How many Christians are there in Iraq?
Iraq’s Christian population has dwindled considerably due to conflict and terrorism. More than 80 per cent have fled the country since 2003. An estimated 150,000 remain – just 0.4% of the country’s 42.6 million population.
How are Christians persecuted in Iraq?
Iraq remains plagued by conflict, despite the recent territorial losses of so-called Islamic State (IS), and this continues to gravely affect the country’s minority Christian population.
In June 2020, Christian villages were bombed in Turkey's largest operation in the area since 2015, forcing many Christians to flee. In May 2021, Christian villages were evacuated following Turkish bombing in the region. Christians were not protected by the local government.
Many Christians are also seriously affected by intolerance and persecution. This is perpetuated mostly by militant Islamic groups and non-Christian leaders. They also face discrimination from government authorities.
In central and southern Iraq, Christians often do not publicly display Christian symbols (such as crosses) as this can lead to harassment or discrimination at checkpoints, universities, workplaces and government buildings. Outspoken believers in the region have frequently become targets. Blasphemy laws can be used against Christians suspected of carrying out outreach among Muslims.
Christians from a Muslim background often keep their faith a secret, as they risk facing pressure and persecution from family members, clan leaders and their local community. This even includes murder.
The difficulty Christian men can have making a livelihood because of their faith – together with the broader risks associated with being a believer – increases the likelihood of them emigrating. This loss not only affects their direct families, but also drains local churches of potential leaders.
In state schools, Christian girls are seen as weaker and are often ridiculed for their faith. They can face pressure to convert to Islam and their grades can be impacted if they openly challenge values which contradict their Christian faith. Some have reported experiencing sexual harassment because of the perception that Christian women are loose and free, because they attend parties and do not wear Islamic clothing.
“One day when I die, I will die as a Christian.” Matti, an Iraqi Christian
What’s life like for Christians in Iraq?
Imagine you cannot get married, have the education you want, or go to church – all because your ID card says you are Muslim, even though you're a Christian.
This is the situation facing Matti (name changed) from Iraq. He grew up in a Christian family, but when he went to get his ID card he discovered that, because his mother remarried to a Muslim man, his religion had changed to ‘Muslim’. “My world started to fall apart,” Matti recalls.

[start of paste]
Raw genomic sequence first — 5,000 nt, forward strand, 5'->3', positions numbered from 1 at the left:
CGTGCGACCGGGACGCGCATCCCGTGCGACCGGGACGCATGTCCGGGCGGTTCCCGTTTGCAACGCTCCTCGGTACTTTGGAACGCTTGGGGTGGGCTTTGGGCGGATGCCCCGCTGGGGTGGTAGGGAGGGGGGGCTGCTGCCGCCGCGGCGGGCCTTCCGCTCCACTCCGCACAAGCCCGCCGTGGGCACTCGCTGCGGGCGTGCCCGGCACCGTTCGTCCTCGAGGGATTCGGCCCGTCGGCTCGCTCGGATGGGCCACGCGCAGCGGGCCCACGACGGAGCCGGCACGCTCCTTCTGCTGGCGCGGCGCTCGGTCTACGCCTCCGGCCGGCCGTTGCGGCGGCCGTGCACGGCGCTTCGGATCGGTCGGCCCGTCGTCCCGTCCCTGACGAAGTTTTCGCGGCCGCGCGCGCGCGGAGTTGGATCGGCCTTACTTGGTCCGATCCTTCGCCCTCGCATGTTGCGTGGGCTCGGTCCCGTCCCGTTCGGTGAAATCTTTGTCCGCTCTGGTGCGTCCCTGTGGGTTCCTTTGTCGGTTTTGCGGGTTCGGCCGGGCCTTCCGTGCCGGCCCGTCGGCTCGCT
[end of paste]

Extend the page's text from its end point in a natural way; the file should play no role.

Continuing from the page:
“The Christian cannot marry a Christian, because it’s written on his ID that he is a Muslim,” says Mr Youhanna, a lawyer helping challenge this law. “And even then, if he did get married to a Christian wife, she would become Muslim by law. Because she married a Muslim, their children would also become Muslim.
“This affects a person’s whole life. And this is why we see today that these people are totally broken because of this law.”
Is it getting easier to be a Christian in Iraq?
Despite dropping three places in the World Watch List, persecution levels in Iraq have largely remained the same. However, encouragingly, in the last year there has been a substantial drop in reported incidents of violence.
Meanwhile, Iraqi politicians have passed a bill to make Christmas Day a national holiday, and a committee has been set up to enable Christians displaced by the IS insurgency to return to their homes. However, many Christians are reluctant to return home, as they do not yet feel the environment is conducive for a safe and prosperous return.
How can I help Christians in Iraq?
Please keep praying for your brothers and sisters in Iraq. Your gifts and prayers make an enormous difference to those following Jesus no matter the cost.
Open Doors works through local partners to support the church in Iraq with training, trauma care, Bibles and Christian books, livelihood projects, help to rebuild homes and churches, and crisis relief.
Heavenly Father, thank You that there is good news for our brothers and sisters in Iraq. We pray for more in the coming year. Stir the government into doing more to enable a safe and prosperous return for displaced Christians. May all those suffering today know Your nearness; may it bring them healing, comfort and hope. Bring permanent peace to this nation that has been riddled by conflict for years. Restore the years the locusts have eaten (Joel 2:25). Amen.